Foolishly, perhaps I'll wade in a little more. Let's take a hypothetical poll of 1,000, no, 10,000 african-americans and 10,000 run-of-the-mill 3rd/4th-generation white folks like myself. Show them a hangman's noose, give them no choices, and ask them what it means to them, historically. I'm going to guess at the results. Let's say 9,000 african-americans say it means and reminds them of the lynching of their people. Let's say that 5,000 of the white folk say that, and the other half mention some form of bank-robbing, cattle rustling, and Dean Smith.

Now, it sounds to me that even if 90% of the african-americans say that it brings up horrible images of the deaths of their people in relatively recent generations, the proper and more reasonable reaction you're proposing is that they shouldn't be so upset or see it as racial, and that no one should, because WE (the 50%-60% who don't think of lynchings when we see a noose) don't see it that way. And, um, majority rules?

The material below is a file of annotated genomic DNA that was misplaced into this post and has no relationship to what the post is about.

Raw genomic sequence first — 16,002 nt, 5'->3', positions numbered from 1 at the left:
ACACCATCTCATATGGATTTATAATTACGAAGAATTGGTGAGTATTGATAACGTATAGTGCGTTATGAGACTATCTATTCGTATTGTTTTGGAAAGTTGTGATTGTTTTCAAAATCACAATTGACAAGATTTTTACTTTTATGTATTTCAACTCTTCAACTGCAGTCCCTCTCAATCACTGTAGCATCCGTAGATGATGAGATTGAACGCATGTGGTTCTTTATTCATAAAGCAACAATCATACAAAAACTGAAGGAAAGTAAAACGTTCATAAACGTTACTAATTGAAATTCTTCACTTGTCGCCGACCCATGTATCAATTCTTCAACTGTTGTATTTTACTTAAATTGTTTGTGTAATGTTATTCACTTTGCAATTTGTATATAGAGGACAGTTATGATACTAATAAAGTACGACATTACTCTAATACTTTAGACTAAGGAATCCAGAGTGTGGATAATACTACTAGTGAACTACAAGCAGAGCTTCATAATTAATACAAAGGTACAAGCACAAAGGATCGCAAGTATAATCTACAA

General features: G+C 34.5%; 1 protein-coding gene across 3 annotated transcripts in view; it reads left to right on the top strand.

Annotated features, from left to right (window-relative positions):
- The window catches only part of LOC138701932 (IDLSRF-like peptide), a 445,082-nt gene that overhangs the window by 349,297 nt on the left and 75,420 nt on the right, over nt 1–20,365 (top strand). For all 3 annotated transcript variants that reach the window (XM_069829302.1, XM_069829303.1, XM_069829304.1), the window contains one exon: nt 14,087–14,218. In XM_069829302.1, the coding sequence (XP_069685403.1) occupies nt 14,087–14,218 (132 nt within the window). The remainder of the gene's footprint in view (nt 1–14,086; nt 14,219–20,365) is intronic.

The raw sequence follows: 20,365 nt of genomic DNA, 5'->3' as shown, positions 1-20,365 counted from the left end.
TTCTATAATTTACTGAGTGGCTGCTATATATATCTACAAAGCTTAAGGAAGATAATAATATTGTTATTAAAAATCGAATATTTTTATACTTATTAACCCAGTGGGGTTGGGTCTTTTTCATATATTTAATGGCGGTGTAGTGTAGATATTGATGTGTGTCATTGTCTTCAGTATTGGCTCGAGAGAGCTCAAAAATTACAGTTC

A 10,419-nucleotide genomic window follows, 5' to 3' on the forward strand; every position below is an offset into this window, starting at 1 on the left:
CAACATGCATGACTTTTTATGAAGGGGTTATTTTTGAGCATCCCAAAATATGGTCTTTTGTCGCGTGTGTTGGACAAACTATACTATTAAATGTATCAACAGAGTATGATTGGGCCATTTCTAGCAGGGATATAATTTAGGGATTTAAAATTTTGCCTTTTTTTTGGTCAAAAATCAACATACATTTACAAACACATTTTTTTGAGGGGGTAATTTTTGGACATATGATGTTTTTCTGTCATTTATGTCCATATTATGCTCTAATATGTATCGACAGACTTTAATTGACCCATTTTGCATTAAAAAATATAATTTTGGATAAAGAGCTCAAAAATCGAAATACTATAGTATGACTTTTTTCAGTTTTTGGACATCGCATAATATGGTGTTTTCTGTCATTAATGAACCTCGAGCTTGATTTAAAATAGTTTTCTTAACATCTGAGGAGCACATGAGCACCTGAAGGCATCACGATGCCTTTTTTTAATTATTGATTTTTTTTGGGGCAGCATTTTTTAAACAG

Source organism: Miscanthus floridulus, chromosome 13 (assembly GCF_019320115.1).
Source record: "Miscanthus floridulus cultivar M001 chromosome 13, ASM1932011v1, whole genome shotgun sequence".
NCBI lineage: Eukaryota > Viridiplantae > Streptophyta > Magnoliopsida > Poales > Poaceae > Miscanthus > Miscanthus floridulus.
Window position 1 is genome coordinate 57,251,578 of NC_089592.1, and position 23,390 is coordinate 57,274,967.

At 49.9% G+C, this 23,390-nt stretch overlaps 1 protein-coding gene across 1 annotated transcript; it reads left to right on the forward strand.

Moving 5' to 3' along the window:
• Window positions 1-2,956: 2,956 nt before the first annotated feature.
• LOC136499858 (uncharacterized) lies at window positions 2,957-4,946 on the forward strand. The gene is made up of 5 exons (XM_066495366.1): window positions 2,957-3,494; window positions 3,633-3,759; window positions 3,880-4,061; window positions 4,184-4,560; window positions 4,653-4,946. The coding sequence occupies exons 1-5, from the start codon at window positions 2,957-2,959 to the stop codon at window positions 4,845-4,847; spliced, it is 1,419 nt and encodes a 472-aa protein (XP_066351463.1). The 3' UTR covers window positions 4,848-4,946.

To me, this sounds like what David and Belfry Bob and others are saying. Note, I didn't call anyone names, I didn't tar and feather anyone, I'm just trying to get at what your intent here is. I'm against knee-jerk reactions, but are you saying that leaving a noose in what is admittedly a racially tense situation should not bring up race at all because of what a noose is and means to the population isn't racial?
   95. Eraser-X is emphatically dominating teh site!!! Posted: January 27, 2008 at 04:53 PM (#2676983)
Yeah, I mean anyone who doesn't see "DMN" and think "over-lawyering" is sadly out of touch with BTF history.
   96. Lassus Posted: January 27, 2008 at 04:54 PM (#2676984)
LOL - geeeeeez guys, I know. This one just really hit me. I shouldn't have used the superlative "worst", I guess. I'm still a babe in the woods, I suppose.
   97. Belfry Bob Posted: January 27, 2008 at 04:55 PM (#2676985)
I'm against knee-jerk reactions, but are you saying that leaving a noose in what is admittedly a racially tense situation should not bring up race at all because of what a noose is and means to the population isn't racial?


Straw-man.